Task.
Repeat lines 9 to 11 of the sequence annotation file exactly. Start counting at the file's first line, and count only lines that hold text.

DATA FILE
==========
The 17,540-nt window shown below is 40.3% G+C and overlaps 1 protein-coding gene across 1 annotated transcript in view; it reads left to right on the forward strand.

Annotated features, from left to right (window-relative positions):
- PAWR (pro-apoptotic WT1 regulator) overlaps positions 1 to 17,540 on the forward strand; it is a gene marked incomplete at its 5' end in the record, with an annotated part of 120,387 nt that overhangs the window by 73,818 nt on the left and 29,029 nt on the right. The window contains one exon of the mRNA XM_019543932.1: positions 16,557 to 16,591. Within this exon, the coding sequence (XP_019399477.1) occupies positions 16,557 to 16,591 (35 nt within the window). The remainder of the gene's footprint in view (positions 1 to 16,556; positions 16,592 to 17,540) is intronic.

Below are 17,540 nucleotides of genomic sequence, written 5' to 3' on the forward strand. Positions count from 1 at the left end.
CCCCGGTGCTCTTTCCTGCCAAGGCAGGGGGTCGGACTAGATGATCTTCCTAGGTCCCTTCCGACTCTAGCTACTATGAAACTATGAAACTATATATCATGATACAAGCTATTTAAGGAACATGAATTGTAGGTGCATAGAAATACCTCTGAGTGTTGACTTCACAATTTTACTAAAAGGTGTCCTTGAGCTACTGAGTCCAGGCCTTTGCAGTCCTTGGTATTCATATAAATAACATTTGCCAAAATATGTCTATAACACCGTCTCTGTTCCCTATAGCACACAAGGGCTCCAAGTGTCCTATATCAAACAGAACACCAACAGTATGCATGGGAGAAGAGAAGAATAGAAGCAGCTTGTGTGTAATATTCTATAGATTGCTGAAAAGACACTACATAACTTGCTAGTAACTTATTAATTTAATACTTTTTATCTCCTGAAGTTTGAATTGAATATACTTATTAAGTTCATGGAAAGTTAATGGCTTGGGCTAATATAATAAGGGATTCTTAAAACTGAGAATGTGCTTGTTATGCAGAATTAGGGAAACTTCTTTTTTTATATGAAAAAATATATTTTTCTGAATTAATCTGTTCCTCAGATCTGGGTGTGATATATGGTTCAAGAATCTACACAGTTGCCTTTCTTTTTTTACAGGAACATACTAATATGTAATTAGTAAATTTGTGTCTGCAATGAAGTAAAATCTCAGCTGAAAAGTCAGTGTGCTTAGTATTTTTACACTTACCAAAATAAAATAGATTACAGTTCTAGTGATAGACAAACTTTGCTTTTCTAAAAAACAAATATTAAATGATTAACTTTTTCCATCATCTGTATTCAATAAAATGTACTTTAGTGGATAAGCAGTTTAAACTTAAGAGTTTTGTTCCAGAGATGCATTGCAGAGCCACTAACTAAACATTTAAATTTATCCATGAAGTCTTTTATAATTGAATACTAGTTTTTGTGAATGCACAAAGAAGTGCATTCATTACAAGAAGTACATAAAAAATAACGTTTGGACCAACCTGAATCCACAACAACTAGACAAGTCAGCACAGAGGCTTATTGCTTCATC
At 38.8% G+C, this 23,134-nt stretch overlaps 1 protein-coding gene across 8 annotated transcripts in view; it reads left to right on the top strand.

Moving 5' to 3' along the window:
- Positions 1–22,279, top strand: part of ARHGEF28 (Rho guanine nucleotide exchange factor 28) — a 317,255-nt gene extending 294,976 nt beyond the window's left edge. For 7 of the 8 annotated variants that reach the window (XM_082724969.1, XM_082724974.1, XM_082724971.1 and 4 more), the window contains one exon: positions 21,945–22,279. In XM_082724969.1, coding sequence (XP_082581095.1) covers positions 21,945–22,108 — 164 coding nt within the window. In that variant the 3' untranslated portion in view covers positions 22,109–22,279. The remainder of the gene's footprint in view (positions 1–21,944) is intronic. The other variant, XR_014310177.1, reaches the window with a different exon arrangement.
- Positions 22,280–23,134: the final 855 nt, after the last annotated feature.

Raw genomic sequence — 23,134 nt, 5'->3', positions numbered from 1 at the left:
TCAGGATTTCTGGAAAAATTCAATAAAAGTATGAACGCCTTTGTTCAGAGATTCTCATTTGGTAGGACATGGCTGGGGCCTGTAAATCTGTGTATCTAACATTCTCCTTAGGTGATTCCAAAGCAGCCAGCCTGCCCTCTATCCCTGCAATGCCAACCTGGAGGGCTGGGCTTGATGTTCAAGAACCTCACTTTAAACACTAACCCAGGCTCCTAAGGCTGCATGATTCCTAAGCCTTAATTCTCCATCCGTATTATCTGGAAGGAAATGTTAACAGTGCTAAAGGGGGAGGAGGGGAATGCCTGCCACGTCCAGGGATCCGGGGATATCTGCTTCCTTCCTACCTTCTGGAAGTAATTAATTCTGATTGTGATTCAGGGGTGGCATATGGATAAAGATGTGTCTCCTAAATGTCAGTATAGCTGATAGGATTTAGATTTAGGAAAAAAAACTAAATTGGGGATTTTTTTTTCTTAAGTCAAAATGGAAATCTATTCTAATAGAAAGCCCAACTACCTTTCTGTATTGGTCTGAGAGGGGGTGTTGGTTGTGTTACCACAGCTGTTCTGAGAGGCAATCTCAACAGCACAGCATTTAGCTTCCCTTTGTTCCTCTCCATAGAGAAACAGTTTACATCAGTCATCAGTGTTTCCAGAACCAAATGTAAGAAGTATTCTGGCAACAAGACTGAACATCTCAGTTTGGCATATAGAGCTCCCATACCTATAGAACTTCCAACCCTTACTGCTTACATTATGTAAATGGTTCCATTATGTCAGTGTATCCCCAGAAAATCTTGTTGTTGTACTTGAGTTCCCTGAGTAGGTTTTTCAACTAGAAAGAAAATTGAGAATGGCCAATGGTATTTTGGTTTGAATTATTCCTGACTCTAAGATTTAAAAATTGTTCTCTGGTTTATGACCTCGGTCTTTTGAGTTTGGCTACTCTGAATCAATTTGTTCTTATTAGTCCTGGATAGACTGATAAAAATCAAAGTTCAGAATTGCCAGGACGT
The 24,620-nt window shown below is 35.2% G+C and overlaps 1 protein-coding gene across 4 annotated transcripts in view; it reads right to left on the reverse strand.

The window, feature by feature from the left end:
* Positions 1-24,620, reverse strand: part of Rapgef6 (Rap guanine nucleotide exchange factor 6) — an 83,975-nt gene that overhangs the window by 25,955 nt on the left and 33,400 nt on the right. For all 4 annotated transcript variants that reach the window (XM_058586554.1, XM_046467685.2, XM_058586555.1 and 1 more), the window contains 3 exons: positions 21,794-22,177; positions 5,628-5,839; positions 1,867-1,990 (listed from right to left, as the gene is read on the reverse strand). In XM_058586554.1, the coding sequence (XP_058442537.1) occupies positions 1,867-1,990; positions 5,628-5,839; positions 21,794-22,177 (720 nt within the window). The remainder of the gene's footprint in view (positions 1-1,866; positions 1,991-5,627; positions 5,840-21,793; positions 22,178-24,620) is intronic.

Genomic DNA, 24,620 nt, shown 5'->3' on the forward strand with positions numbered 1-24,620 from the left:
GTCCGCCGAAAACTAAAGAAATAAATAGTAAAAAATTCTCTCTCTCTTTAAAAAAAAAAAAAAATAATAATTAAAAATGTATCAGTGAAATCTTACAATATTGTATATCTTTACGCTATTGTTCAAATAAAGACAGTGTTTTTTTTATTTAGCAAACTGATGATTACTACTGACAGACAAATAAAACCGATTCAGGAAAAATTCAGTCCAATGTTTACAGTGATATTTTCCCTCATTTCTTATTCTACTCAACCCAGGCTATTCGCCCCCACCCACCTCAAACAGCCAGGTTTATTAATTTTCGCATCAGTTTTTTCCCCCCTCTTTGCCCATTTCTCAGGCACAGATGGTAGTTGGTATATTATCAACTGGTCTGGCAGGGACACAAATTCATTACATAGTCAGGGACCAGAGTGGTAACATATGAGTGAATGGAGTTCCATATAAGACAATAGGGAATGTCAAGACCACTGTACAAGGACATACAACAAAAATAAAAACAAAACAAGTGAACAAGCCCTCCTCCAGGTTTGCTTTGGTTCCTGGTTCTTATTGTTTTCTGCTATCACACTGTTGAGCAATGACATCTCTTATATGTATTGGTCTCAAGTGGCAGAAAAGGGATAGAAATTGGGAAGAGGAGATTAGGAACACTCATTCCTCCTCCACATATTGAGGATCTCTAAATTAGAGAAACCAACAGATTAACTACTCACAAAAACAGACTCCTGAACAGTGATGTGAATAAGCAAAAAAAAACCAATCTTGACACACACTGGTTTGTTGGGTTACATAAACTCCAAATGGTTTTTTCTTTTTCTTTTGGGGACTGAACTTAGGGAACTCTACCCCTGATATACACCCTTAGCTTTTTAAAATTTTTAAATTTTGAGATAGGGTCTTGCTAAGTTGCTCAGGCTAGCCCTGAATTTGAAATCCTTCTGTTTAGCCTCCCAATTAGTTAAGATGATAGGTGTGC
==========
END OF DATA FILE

- Positions 22,280–23,134: the final 855 nt, after the last annotated feature.

Raw genomic sequence — 23,134 nt, 5'->3', positions numbered from 1 at the left:
TCAGGATTTCTGGAAAAATTCAATAAAAGTATGAACGCCTTTGTTCAGAGATTCTCATTTGGTAGGACATGGCTGGGGCCTGTAAATCTGTGTATCTAACATTCTCCTTAGGTGATTCCAAAGCAGCCAGCCTGCCCTCTATCCCTGCAATGCCAACCTGGAGGGCTGGGCTTGATGTTCAAGAACCTCACTTTAAACACTAACCCAGGCTCCTAAGGCTGCATGATTCCTAAGCCTTAATTCTCCATCCGTATTATCTGGAAGGAAATGTTAACAGTGCTAAAGGGGGAGGAGGGGAATGCCTGCCACGTCCAGGGATCCGGGGATATCTGCTTCCTTCCTACCTTCTGGAAGTAATTAATTCTGATTGTGATTCAGGGGTGGCATATGGATAAAGATGTGTCTCCTAAATGTCAGTATAGCTGATAGGATTTAGATTTAGGAAAAAAAACTAAATTGGGGATTTTTTTTTCTTAAGTCAAAATGGAAATCTATTCTAATAGAAAGCCCAACTACCTTTCTGTATTGGTCTGAGAGGGGGTGTTGGTTGTGTTACCACAGCTGTTCTGAGAGGCAATCTCAACAGCACAGCATTTAGCTTCCCTTTGTTCCTCTCCATAGAGAAACAGTTTACATCAGTCATCAGTGTTTCCAGAACCAAATGTAAGAAGTATTCTGGCAACAAGACTGAACATCTCAGTTTGGCATATAGAGCTCCCATACCTATAGAACTTCCAACCCTTACTGCTTACATTATGTAAATGGTTCCATTATGTCAGTGTATCCCCAGAAAATCTTGTTGTTGTACTTGAGTTCCCTGAGTAGGTTTTTCAACTAGAAAGAAAATTGAGAATGGCCAATGGTATTTTGGTTTGAATTATTCCTGACTCTAAGATTTAAAAATTGTTCTCTGGTTTATGACCTCGGTCTTTTGAGTTTGGCTACTCTGAATCAATTTGTTCTTATTAGTCCTGGATAGACTGATAAAAATCAAAGTTCAGAATTGCCAGGACGT